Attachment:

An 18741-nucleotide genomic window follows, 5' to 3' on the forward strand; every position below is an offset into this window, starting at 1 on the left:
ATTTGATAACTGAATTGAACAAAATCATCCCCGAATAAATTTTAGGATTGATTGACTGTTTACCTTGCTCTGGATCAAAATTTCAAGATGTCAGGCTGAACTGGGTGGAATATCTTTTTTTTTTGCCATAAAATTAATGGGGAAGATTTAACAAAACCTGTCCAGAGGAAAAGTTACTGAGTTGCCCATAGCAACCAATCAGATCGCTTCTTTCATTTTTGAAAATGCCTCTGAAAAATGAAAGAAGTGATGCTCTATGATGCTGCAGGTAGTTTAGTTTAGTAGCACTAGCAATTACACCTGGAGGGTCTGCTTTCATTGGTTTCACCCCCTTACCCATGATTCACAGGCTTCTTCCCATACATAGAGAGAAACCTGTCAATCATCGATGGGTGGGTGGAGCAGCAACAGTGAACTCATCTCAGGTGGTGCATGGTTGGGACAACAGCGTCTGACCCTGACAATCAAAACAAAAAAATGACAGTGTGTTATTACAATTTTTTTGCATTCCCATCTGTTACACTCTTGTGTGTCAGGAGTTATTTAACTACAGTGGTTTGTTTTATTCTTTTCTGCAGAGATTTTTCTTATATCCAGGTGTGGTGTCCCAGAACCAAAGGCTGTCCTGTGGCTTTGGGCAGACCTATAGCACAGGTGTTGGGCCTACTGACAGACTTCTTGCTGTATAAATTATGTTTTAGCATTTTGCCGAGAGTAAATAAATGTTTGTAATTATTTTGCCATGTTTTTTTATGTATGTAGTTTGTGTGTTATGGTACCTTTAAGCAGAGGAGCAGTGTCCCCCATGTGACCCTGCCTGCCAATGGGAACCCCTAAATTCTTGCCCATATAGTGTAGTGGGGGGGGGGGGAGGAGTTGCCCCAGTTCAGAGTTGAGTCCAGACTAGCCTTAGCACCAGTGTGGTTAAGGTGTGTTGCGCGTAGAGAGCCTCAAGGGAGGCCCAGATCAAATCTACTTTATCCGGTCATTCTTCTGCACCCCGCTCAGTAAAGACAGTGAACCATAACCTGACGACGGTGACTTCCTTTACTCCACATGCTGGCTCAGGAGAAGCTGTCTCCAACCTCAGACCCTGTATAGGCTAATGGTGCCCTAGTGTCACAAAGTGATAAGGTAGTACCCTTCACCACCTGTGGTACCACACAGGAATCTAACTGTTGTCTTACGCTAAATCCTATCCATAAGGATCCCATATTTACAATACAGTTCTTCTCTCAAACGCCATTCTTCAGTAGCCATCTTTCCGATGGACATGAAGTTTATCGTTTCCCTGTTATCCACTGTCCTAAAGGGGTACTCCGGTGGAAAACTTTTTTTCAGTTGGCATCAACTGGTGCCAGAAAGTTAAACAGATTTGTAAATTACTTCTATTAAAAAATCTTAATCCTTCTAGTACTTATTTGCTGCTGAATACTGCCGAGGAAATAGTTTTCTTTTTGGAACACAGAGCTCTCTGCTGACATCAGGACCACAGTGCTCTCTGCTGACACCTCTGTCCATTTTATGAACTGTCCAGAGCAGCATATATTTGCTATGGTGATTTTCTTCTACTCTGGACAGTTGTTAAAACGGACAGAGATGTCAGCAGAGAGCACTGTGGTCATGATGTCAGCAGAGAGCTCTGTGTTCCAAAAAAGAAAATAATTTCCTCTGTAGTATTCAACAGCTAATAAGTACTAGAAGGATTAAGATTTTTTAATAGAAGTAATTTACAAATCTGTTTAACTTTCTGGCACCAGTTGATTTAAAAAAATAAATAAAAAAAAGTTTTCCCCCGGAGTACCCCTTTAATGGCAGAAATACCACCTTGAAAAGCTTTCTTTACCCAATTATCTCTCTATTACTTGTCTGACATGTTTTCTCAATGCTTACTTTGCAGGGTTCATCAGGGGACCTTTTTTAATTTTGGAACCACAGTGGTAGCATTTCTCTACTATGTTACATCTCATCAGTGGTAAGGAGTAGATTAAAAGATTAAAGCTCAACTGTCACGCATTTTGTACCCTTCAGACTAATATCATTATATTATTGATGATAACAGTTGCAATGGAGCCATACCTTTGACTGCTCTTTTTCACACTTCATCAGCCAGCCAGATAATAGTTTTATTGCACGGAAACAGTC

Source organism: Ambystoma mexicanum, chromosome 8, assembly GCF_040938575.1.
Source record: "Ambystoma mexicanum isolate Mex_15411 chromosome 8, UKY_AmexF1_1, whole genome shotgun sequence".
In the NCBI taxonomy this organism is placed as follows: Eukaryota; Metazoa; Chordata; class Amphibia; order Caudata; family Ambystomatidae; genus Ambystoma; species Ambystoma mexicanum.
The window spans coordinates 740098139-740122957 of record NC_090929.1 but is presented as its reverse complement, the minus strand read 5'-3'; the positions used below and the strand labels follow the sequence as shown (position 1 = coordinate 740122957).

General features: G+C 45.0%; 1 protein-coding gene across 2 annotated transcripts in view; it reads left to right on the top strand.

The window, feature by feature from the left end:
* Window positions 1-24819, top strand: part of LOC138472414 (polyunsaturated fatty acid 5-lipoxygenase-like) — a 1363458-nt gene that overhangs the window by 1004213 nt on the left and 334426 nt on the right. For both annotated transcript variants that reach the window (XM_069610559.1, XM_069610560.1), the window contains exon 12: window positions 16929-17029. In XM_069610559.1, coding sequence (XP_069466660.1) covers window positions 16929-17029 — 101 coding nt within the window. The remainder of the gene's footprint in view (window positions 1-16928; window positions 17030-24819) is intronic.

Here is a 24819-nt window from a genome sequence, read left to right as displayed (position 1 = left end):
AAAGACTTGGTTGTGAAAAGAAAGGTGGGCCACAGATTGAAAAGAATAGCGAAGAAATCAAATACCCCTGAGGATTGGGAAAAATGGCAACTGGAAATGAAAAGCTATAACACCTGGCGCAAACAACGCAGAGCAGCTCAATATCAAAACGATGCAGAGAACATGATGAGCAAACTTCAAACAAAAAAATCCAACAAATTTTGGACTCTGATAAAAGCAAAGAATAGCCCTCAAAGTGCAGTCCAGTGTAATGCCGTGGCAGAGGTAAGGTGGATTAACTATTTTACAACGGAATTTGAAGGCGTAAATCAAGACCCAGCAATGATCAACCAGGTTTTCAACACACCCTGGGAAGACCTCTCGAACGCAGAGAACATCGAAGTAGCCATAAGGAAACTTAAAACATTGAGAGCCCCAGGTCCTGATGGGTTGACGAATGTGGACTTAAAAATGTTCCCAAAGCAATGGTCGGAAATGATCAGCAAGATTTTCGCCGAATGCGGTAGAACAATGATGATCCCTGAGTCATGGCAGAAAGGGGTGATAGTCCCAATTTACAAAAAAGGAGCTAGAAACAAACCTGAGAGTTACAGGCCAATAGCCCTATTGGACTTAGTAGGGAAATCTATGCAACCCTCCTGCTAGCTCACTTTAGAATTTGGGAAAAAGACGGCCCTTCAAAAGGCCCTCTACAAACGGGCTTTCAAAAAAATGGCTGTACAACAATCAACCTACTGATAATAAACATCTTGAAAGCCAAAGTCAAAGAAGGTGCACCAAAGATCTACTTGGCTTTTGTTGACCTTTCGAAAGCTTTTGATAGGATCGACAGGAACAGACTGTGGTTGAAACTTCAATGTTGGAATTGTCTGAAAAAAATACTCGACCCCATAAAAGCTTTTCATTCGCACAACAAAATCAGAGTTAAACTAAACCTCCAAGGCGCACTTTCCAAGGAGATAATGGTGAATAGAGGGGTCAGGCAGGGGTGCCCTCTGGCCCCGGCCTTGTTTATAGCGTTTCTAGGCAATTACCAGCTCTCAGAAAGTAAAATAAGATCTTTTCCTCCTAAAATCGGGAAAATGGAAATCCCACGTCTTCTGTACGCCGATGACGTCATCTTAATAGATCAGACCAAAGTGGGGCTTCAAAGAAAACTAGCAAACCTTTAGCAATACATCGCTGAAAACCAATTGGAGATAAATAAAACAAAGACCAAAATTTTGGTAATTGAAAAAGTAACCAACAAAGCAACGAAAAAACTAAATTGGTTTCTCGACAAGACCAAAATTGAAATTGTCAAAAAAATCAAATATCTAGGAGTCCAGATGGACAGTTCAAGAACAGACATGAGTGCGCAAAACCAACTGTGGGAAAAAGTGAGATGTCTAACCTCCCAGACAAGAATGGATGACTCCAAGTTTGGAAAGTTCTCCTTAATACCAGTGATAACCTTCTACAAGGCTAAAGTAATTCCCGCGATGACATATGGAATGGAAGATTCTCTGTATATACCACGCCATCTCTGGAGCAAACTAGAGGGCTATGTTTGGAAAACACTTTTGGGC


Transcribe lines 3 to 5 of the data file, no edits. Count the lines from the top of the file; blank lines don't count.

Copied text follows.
Source organism: Ambystoma mexicanum, chromosome 8, assembly GCF_040938575.1.
Source record: "Ambystoma mexicanum isolate Mex_15411 chromosome 8, UKY_AmexF1_1, whole genome shotgun sequence".
In the NCBI taxonomy this organism is placed as follows: Eukaryota; Metazoa; Chordata; class Amphibia; order Caudata; family Ambystomatidae; genus Ambystoma; species Ambystoma mexicanum.